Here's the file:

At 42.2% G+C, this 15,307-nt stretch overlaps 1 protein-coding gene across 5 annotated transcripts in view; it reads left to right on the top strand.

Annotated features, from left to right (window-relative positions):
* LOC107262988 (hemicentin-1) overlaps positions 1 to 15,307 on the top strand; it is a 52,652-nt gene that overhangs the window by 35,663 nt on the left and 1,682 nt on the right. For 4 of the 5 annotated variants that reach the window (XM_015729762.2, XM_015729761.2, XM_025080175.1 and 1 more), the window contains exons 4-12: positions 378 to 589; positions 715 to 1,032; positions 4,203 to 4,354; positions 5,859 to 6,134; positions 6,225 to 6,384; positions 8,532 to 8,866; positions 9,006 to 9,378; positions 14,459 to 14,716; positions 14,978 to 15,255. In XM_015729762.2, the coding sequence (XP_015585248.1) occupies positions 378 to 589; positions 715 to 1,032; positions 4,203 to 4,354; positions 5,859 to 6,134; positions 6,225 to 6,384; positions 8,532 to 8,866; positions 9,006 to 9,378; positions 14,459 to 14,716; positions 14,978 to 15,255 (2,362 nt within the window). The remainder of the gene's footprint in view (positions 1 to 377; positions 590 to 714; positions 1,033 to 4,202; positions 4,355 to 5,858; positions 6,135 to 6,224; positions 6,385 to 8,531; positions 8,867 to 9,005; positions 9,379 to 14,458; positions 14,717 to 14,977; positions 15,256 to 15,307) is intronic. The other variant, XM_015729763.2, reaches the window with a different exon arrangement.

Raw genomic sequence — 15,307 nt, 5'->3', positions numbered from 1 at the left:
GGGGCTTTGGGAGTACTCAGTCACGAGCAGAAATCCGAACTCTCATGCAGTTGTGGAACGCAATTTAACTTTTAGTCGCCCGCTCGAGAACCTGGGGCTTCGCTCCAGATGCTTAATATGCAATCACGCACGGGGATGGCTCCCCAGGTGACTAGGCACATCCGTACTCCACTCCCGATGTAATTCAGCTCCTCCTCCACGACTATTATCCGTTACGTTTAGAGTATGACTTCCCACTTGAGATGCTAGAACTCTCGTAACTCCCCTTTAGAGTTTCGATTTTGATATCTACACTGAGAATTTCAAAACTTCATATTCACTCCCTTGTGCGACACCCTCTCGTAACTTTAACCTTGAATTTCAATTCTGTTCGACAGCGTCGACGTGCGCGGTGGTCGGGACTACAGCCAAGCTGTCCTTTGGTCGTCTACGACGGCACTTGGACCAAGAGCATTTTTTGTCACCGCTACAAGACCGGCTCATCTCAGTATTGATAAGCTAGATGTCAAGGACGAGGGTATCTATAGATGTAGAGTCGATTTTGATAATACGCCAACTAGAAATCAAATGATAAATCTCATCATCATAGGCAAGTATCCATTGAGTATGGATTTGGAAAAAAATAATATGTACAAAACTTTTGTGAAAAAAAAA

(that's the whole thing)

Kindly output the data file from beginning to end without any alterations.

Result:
At 42.2% G+C, this 15,307-nt stretch overlaps 1 protein-coding gene across 5 annotated transcripts in view; it reads left to right on the top strand.

Annotated features, from left to right (window-relative positions):
* LOC107262988 (hemicentin-1) overlaps positions 1 to 15,307 on the top strand; it is a 52,652-nt gene that overhangs the window by 35,663 nt on the left and 1,682 nt on the right. For 4 of the 5 annotated variants that reach the window (XM_015729762.2, XM_015729761.2, XM_025080175.1 and 1 more), the window contains exons 4-12: positions 378 to 589; positions 715 to 1,032; positions 4,203 to 4,354; positions 5,859 to 6,134; positions 6,225 to 6,384; positions 8,532 to 8,866; positions 9,006 to 9,378; positions 14,459 to 14,716; positions 14,978 to 15,255. In XM_015729762.2, the coding sequence (XP_015585248.1) occupies positions 378 to 589; positions 715 to 1,032; positions 4,203 to 4,354; positions 5,859 to 6,134; positions 6,225 to 6,384; positions 8,532 to 8,866; positions 9,006 to 9,378; positions 14,459 to 14,716; positions 14,978 to 15,255 (2,362 nt within the window). The remainder of the gene's footprint in view (positions 1 to 377; positions 590 to 714; positions 1,033 to 4,202; positions 4,355 to 5,858; positions 6,135 to 6,224; positions 6,385 to 8,531; positions 8,867 to 9,005; positions 9,379 to 14,458; positions 14,717 to 14,977; positions 15,256 to 15,307) is intronic. The other variant, XM_015729763.2, reaches the window with a different exon arrangement.

Raw genomic sequence — 15,307 nt, 5'->3', positions numbered from 1 at the left:
GGGGCTTTGGGAGTACTCAGTCACGAGCAGAAATCCGAACTCTCATGCAGTTGTGGAACGCAATTTAACTTTTAGTCGCCCGCTCGAGAACCTGGGGCTTCGCTCCAGATGCTTAATATGCAATCACGCACGGGGATGGCTCCCCAGGTGACTAGGCACATCCGTACTCCACTCCCGATGTAATTCAGCTCCTCCTCCACGACTATTATCCGTTACGTTTAGAGTATGACTTCCCACTTGAGATGCTAGAACTCTCGTAACTCCCCTTTAGAGTTTCGATTTTGATATCTACACTGAGAATTTCAAAACTTCATATTCACTCCCTTGTGCGACACCCTCTCGTAACTTTAACCTTGAATTTCAATTCTGTTCGACAGCGTCGACGTGCGCGGTGGTCGGGACTACAGCCAAGCTGTCCTTTGGTCGTCTACGACGGCACTTGGACCAAGAGCATTTTTTGTCACCGCTACAAGACCGGCTCATCTCAGTATTGATAAGCTAGATGTCAAGGACGAGGGTATCTATAGATGTAGAGTCGATTTTGATAATACGCCAACTAGAAATCAAATGATAAATCTCATCATCATAGGCAAGTATCCATTGAGTATGGATTTGGAAAAAAATAATATGTACAAAACTTTTGTGAAAAAAAAA